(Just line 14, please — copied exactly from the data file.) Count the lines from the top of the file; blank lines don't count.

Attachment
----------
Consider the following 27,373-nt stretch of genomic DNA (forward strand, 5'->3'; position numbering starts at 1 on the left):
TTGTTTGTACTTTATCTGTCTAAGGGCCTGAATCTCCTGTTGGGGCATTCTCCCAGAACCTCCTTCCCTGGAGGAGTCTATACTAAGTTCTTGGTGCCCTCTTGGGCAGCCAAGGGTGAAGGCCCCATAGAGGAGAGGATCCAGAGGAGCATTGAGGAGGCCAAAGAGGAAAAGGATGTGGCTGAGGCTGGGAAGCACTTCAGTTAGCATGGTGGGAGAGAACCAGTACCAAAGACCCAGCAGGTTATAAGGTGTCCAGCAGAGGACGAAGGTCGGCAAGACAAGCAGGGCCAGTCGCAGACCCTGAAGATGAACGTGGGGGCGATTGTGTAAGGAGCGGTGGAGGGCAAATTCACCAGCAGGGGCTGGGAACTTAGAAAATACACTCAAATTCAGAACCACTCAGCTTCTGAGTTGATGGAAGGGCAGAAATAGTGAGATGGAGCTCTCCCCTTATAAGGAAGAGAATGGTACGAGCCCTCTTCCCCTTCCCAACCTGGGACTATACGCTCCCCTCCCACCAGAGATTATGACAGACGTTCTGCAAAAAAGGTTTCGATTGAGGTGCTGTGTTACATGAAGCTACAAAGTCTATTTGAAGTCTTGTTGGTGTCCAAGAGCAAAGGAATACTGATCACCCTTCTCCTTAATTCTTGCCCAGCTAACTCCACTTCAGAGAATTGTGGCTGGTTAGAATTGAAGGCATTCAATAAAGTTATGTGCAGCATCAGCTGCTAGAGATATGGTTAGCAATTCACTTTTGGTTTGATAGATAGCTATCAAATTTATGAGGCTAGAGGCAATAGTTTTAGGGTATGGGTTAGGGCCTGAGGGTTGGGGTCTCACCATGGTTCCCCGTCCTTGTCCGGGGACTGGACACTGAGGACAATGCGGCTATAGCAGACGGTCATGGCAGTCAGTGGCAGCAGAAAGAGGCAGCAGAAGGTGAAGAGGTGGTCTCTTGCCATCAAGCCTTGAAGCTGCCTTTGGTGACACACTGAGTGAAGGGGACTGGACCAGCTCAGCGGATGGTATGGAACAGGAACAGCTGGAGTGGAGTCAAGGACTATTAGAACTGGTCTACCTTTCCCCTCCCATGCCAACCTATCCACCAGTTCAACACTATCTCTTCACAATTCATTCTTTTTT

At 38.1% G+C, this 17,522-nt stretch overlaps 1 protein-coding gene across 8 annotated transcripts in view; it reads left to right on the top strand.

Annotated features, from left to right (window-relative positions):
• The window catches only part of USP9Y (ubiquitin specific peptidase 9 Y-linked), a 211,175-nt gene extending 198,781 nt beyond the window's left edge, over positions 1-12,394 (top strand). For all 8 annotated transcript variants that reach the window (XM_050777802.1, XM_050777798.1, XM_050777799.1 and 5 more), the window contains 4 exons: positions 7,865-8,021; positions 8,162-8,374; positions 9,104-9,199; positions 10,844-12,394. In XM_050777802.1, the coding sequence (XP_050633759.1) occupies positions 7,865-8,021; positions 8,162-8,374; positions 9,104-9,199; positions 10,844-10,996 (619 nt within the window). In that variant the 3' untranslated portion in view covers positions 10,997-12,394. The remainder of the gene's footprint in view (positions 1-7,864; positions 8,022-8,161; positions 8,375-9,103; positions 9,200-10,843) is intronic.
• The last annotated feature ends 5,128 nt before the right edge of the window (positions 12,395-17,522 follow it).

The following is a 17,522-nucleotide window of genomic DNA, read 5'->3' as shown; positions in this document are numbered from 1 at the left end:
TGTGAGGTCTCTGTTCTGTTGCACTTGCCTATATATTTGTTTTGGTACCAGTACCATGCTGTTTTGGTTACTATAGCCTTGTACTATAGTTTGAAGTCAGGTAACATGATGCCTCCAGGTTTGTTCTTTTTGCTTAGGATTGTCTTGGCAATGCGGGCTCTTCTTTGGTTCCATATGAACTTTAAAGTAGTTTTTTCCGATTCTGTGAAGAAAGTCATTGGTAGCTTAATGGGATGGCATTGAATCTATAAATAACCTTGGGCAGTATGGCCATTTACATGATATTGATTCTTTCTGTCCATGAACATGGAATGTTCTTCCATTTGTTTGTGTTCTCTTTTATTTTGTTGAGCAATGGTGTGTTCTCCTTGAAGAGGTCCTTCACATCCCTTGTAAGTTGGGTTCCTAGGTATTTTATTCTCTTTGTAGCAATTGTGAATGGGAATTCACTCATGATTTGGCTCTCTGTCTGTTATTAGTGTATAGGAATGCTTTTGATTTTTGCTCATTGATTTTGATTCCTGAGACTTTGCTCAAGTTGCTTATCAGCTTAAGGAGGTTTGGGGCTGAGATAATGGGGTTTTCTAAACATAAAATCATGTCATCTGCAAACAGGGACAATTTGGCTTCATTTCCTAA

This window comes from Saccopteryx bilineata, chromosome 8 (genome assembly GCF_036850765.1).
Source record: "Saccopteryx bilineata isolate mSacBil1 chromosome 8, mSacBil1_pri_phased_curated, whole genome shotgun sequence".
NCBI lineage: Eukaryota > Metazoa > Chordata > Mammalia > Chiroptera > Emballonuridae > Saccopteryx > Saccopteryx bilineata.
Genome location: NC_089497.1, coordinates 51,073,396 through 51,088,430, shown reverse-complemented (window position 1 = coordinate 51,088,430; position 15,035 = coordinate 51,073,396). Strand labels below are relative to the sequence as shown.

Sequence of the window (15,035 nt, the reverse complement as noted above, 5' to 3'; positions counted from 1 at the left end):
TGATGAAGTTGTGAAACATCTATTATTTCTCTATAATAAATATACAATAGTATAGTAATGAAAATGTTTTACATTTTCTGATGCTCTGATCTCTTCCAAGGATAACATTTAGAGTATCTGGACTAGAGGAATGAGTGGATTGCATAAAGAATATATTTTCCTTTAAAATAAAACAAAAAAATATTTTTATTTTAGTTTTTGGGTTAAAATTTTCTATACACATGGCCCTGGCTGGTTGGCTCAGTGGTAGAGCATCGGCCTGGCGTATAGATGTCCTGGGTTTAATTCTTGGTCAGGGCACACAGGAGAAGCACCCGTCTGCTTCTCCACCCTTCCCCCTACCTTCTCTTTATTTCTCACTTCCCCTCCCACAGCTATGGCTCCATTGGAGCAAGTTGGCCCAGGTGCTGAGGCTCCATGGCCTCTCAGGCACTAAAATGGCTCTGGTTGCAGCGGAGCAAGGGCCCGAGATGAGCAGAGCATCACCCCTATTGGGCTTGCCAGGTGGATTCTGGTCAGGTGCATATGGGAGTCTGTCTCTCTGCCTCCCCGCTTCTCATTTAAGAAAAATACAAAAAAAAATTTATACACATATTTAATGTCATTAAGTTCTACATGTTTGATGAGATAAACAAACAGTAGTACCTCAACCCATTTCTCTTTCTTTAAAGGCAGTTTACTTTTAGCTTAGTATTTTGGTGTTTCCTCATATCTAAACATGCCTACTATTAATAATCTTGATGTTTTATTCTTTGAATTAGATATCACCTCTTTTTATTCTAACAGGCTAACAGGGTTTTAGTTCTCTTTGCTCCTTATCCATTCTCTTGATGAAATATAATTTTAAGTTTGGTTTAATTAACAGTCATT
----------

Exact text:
TGATGAAGTTGTGAAACATCTATTATTTCTCTATAATAAATATACAATAGTATAGTAATGAAAATGTTTTACATTTTCTGATGCTCTGATCTCTTCCAAGGATAACATTTAGAGTATCTGGACTAGAGGAATGAGTGGATTGCATAAAGAATATATTTTCCTTTAAAATAAAACAAAAAAATATTTTTATTTTAGTTTTTGGGTTAAAATTTTCTATACACATGGCCCTGGCTGGTTGGCTCAGTGGTAGAGCATCGGCCTGGCGTATAGATGTCCTGGGTTTAATTCTTGGTCAGGGCACACAGGAGAAGCACCCGTCTGCTTCTCCACCCTTCCCCCTACCTTCTCTTTATTTCTCACTTCCCCTCCCACAGCTATGGCTCCATTGGAGCAAGTTGGCCCAGGTGCTGAGGCTCCATGGCCTCTCAGGCACTAAAATGGCTCTGGTTGCAGCGGAGCAAGGGCCCGAGATGAGCAGAGCATCACCCCTATTGGGCTTGCCAGGTGGATTCTGGTCAGGTGCATATGGGAGTCTGTCTCTCTGCCTCCCCGCTTCTCATTTAAGAAAAATACAAAAAAAAATTTATACACATATTTAATGTCATTAAGTTCTACATGTTTGATGAGATAAACAAACAGTAGTACCTCAACCCATTTCTCTTTCTTTAAAGGCAGTTTACTTTTAGCTTAGTATTTTGGTGTTTCCTCATATCTAAACATGCCTACTATTAATAATCTTGATGTTTTATTCTTTGAATTAGATATCACCTCTTTTTATTCTAACAGGCTAACAGGGTTTTAGTTCTCTTTGCTCCTTATCCATTCTCTTGATGAAATATAATTTTAAGTTTGGTTTAATTAACAGTCATT